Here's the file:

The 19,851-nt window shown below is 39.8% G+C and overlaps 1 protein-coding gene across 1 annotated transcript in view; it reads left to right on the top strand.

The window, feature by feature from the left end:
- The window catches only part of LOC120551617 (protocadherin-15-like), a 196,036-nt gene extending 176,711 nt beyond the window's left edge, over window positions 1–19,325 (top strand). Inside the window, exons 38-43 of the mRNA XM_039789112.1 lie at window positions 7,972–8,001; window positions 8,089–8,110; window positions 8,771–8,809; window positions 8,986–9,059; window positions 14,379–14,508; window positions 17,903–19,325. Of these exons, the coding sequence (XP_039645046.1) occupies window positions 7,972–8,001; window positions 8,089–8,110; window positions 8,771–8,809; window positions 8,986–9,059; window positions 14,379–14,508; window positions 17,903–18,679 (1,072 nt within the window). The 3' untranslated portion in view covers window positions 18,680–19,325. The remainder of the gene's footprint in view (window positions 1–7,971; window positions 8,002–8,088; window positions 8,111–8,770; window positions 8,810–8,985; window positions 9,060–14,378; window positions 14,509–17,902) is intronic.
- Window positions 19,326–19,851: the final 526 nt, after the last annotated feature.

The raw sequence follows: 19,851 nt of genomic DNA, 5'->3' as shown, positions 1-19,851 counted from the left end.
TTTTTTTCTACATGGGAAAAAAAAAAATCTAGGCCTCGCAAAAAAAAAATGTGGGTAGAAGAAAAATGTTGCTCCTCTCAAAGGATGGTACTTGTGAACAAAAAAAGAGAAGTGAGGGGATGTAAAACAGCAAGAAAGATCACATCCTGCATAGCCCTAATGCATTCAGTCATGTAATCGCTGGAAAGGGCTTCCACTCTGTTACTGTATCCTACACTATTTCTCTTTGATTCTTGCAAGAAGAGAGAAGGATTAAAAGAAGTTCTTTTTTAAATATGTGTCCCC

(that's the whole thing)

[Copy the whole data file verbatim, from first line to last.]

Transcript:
The 19,851-nt window shown below is 39.8% G+C and overlaps 1 protein-coding gene across 1 annotated transcript in view; it reads left to right on the top strand.

The window, feature by feature from the left end:
- The window catches only part of LOC120551617 (protocadherin-15-like), a 196,036-nt gene extending 176,711 nt beyond the window's left edge, over window positions 1–19,325 (top strand). Inside the window, exons 38-43 of the mRNA XM_039789112.1 lie at window positions 7,972–8,001; window positions 8,089–8,110; window positions 8,771–8,809; window positions 8,986–9,059; window positions 14,379–14,508; window positions 17,903–19,325. Of these exons, the coding sequence (XP_039645046.1) occupies window positions 7,972–8,001; window positions 8,089–8,110; window positions 8,771–8,809; window positions 8,986–9,059; window positions 14,379–14,508; window positions 17,903–18,679 (1,072 nt within the window). The 3' untranslated portion in view covers window positions 18,680–19,325. The remainder of the gene's footprint in view (window positions 1–7,971; window positions 8,002–8,088; window positions 8,111–8,770; window positions 8,810–8,985; window positions 9,060–14,378; window positions 14,509–17,902) is intronic.
- Window positions 19,326–19,851: the final 526 nt, after the last annotated feature.

The raw sequence follows: 19,851 nt of genomic DNA, 5'->3' as shown, positions 1-19,851 counted from the left end.
TTTTTTTCTACATGGGAAAAAAAAAAATCTAGGCCTCGCAAAAAAAAAATGTGGGTAGAAGAAAAATGTTGCTCCTCTCAAAGGATGGTACTTGTGAACAAAAAAAGAGAAGTGAGGGGATGTAAAACAGCAAGAAAGATCACATCCTGCATAGCCCTAATGCATTCAGTCATGTAATCGCTGGAAAGGGCTTCCACTCTGTTACTGTATCCTACACTATTTCTCTTTGATTCTTGCAAGAAGAGAGAAGGATTAAAAGAAGTTCTTTTTTAAATATGTGTCCCC